Looking back over the last six weeks, it’s been a wild ride for the New York Islanders. As they advance to the Eastern Conference Final to face the Tampa Bay Lightning in a rematch of their 2016 series, it’s important to recognize that the franchise took an enormous step this postseason.
Circumstances aside, this historic run has and will continue to change how the NHL and the media view this team. But, perhaps, more importantly, this postseason will change how the Islanders view themselves — as a contender.
These two teams couldn’t be more different. The Lightning are loaded with offensive talent, strong defense, and their own version of the Islanders’ identity line in Mikhail Sergachev, Yanni Gourde, and Barclay Goodrow. And let’s not forget 2019 Vezina Trophy winner, Andrei Vasilevskiy, who is sporting spectacular numbers in 13 games so far this postseason.
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Like any team, they have weak points in their armor, but the Lightning have shown last year’s sweep at the hands of the Columbus Blue Jackets was a fluke. This upcoming Eastern Conference Final will be their fourth appearance since head coach Jon Cooper took over for the 2013-14 season. The roster has changed slightly since these two teams last met in 2016, but many players have only gotten better, gaining valuable experience and growing into some of the league’s best offensive talent.
On the other side, the Islanders are a structured, team-defense focused squad with the ability to score off the rush with quick counter-punches and hem teams in their own zone with a relentless forecheck. Their goaltending has been solid, but it’s their offensive depth, surprisingly, that has fueled the Islanders during this run. Every line is contributing offensively, helping the team average well above three goals per game throughout these playoffs.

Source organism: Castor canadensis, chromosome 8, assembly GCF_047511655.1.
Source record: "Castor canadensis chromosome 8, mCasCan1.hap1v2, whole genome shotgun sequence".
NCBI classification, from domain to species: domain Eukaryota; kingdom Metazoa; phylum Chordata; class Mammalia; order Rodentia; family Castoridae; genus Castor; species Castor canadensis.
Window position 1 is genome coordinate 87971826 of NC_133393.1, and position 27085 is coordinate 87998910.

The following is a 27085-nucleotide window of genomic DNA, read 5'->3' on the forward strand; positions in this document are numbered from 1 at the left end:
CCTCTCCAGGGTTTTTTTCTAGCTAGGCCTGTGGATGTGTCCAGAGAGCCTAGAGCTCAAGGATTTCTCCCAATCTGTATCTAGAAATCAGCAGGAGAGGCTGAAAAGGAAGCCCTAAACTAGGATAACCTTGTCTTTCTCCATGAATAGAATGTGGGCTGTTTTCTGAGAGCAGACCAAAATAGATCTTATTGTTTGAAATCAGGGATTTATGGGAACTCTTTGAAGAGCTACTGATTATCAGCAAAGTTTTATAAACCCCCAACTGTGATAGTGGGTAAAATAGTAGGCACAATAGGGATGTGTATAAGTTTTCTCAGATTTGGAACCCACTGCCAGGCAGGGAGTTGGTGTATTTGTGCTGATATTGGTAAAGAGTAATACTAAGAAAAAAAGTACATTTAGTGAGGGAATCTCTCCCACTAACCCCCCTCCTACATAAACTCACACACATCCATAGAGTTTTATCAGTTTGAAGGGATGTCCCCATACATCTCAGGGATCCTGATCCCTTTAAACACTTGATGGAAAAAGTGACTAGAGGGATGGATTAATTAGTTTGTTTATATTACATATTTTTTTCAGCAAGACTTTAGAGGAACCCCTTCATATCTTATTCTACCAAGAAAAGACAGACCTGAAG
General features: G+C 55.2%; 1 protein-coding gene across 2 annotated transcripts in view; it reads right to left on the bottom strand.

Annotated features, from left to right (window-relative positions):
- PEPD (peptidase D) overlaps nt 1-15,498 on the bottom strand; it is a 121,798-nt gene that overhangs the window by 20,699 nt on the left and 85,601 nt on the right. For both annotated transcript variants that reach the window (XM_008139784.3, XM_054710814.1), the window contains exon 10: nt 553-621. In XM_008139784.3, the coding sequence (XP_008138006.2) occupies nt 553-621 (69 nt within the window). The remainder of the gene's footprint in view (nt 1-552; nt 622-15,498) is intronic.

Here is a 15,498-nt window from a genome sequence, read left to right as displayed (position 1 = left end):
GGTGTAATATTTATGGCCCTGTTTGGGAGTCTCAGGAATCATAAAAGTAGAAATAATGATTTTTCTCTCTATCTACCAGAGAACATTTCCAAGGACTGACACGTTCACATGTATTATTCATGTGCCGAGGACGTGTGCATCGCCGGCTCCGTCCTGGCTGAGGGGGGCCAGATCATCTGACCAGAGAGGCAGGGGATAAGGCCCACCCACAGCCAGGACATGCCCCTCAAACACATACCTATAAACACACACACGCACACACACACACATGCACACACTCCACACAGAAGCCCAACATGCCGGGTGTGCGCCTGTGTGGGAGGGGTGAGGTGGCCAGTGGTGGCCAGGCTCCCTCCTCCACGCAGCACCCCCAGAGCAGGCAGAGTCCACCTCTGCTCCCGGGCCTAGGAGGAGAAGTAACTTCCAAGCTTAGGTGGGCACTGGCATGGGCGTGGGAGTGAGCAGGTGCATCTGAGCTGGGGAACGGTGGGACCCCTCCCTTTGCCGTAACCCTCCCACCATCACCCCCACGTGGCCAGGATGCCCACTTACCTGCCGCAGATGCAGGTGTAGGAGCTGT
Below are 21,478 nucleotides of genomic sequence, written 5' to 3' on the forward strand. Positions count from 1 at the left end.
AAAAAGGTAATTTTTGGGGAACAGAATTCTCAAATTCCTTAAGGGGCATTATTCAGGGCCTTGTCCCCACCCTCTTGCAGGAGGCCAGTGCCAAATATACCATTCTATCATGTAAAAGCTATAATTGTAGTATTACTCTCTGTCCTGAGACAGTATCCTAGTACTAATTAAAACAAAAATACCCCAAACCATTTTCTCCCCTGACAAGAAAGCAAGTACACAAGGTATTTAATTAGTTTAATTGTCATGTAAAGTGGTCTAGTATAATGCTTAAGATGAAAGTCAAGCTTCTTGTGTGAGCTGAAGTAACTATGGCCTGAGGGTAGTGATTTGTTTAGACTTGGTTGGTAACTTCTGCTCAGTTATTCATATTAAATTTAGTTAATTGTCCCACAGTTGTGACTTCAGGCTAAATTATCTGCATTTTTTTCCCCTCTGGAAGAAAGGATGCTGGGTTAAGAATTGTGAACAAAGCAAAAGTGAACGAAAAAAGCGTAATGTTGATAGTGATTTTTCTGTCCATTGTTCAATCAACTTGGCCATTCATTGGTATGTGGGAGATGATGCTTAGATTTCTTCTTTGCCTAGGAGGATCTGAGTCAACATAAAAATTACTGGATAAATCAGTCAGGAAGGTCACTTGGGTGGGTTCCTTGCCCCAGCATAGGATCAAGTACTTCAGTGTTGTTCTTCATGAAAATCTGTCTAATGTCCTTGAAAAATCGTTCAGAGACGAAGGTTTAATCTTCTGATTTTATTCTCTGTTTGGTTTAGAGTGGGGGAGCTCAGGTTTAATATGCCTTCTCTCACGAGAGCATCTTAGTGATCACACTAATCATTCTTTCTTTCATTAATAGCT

Unlike the Lightning, the majority of the Islanders’ roster has changed since their 2016 matchup with the Bolts. But, that doesn’t mean they haven’t grown, especially over the last two seasons under head coach Barry Trotz. This isn’t the same young, inexperienced team coming off their first playoff series win in over two decades. They’ve beaten two tough teams in the Philadelphia Flyers and the Washington Capitals so far this postseason, overcoming adversity in each series, and swept a veteran Pittsburgh Penguins team in last year’s playoffs.
By the Numbers
If you had to guess which team had the statistical advantage heading into this series, many would choose the Lightning. Their regular-season dominance and playoff success make it easy to draw that conclusion. However, a dive into both teams’ stats through the first two rounds and the qualifying round paint a different picture, one that makes this series a lot more even, at least on paper.
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The Islanders and Lightning have nearly identical numbers so far, with both teams having only slight advantages over one another in specific categories. This may be surprising to a lot of people, especially when you see that the Islanders have scored more goals per game than the Lightning by .38 goals per game. Granted, they’ve played three more games than the Lightning, but the Islanders have proved they can score goals over the long haul, a stark difference to their regular-season numbers.